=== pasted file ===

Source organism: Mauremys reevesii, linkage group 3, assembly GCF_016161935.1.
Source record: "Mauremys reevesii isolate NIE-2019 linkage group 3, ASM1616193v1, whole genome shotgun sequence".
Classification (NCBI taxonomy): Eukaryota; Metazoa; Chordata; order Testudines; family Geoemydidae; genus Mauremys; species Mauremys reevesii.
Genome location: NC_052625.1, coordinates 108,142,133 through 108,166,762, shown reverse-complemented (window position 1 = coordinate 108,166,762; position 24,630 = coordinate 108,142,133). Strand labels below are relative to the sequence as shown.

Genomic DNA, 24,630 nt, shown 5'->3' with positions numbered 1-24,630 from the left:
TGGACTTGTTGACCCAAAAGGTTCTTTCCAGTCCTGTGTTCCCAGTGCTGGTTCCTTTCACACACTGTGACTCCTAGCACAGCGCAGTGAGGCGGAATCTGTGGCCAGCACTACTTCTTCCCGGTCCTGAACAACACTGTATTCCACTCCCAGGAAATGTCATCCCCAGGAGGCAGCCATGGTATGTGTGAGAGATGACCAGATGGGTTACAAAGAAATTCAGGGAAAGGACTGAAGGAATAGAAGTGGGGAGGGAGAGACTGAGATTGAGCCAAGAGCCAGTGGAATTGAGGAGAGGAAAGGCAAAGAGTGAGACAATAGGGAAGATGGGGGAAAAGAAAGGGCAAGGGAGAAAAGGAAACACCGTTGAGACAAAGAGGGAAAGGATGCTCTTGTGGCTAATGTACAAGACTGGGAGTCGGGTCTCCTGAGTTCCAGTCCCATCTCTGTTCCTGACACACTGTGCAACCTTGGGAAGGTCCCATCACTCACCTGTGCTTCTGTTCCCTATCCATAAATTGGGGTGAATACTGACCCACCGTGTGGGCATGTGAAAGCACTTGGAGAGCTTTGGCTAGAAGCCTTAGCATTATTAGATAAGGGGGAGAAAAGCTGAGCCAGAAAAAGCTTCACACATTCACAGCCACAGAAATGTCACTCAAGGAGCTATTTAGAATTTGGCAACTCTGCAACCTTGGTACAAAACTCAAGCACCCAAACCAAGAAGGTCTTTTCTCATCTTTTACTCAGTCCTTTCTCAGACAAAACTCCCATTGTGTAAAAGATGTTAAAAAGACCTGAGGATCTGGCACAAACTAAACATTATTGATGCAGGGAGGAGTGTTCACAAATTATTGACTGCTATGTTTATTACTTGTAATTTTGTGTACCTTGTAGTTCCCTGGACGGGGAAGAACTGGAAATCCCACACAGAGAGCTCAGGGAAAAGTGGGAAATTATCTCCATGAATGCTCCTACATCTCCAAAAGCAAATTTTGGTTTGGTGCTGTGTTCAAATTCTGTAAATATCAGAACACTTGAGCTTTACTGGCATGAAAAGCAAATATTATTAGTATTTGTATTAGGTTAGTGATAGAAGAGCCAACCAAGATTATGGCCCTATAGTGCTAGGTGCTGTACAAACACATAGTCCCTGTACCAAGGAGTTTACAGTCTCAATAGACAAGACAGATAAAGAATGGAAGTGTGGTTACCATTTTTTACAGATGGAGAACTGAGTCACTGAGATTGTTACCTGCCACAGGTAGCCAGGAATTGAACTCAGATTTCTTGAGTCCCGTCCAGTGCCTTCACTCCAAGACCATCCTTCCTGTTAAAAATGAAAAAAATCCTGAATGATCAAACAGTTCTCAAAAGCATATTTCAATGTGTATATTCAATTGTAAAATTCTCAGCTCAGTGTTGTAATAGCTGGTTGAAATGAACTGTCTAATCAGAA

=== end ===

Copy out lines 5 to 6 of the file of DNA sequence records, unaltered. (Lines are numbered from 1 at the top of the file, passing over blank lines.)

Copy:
Genomic DNA, 24,630 nt, shown 5'->3' with positions numbered 1-24,630 from the left:
TGGACTTGTTGACCCAAAAGGTTCTTTCCAGTCCTGTGTTCCCAGTGCTGGTTCCTTTCACACACTGTGACTCCTAGCACAGCGCAGTGAGGCGGAATCTGTGGCCAGCACTACTTCTTCCCGGTCCTGAACAACACTGTATTCCACTCCCAGGAAATGTCATCCCCAGGAGGCAGCCATGGTATGTGTGAGAGATGACCAGATGGGTTACAAAGAAATTCAGGGAAAGGACTGAAGGAATAGAAGTGGGGAGGGAGAGACTGAGATTGAGCCAAGAGCCAGTGGAATTGAGGAGAGGAAAGGCAAAGAGTGAGACAATAGGGAAGATGGGGGAAAAGAAAGGGCAAGGGAGAAAAGGAAACACCGTTGAGACAAAGAGGGAAAGGATGCTCTTGTGGCTAATGTACAAGACTGGGAGTCGGGTCTCCTGAGTTCCAGTCCCATCTCTGTTCCTGACACACTGTGCAACCTTGGGAAGGTCCCATCACTCACCTGTGCTTCTGTTCCCTATCCATAAATTGGGGTGAATACTGACCCACCGTGTGGGCATGTGAAAGCACTTGGAGAGCTTTGGCTAGAAGCCTTAGCATTATTAGATAAGGGGGAGAAAAGCTGAGCCAGAAAAAGCTTCACACATTCACAGCCACAGAAATGTCACTCAAGGAGCTATTTAGAATTTGGCAACTCTGCAACCTTGGTACAAAACTCAAGCACCCAAACCAAGAAGGTCTTTTCTCATCTTTTACTCAGTCCTTTCTCAGACAAAACTCCCATTGTGTAAAAGATGTTAAAAAGACCTGAGGATCTGGCACAAACTAAACATTATTGATGCAGGGAGGAGTGTTCACAAATTATTGACTGCTATGTTTATTACTTGTAATTTTGTGTACCTTGTAGTTCCCTGGACGGGGAAGAACTGGAAATCCCACACAGAGAGCTCAGGGAAAAGTGGGAAATTATCTCCATGAATGCTCCTACATCTCCAAAAGCAAATTTTGGTTTGGTGCTGTGTTCAAATTCTGTAAATATCAGAACACTTGAGCTTTACTGGCATGAAAAGCAAATATTATTAGTATTTGTATTAGGTTAGTGATAGAAGAGCCAACCAAGATTATGGCCCTATAGTGCTAGGTGCTGTACAAACACATAGTCCCTGTACCAAGGAGTTTACAGTCTCAATAGACAAGACAGATAAAGAATGGAAGTGTGGTTACCATTTTTTACAGATGGAGAACTGAGTCACTGAGATTGTTACCTGCCACAGGTAGCCAGGAATTGAACTCAGATTTCTTGAGTCCCGTCCAGTGCCTTCACTCCAAGACCATCCTTCCTGTTAAAAATGAAAAAAATCCTGAATGATCAAACAGTTCTCAAAAGCATATTTCAATGTGTATATTCAATTGTAAAATTCTCAGCTCAGTGTTGTAATAGCTGGTTGAAATGAACTGTCTAATCAGAA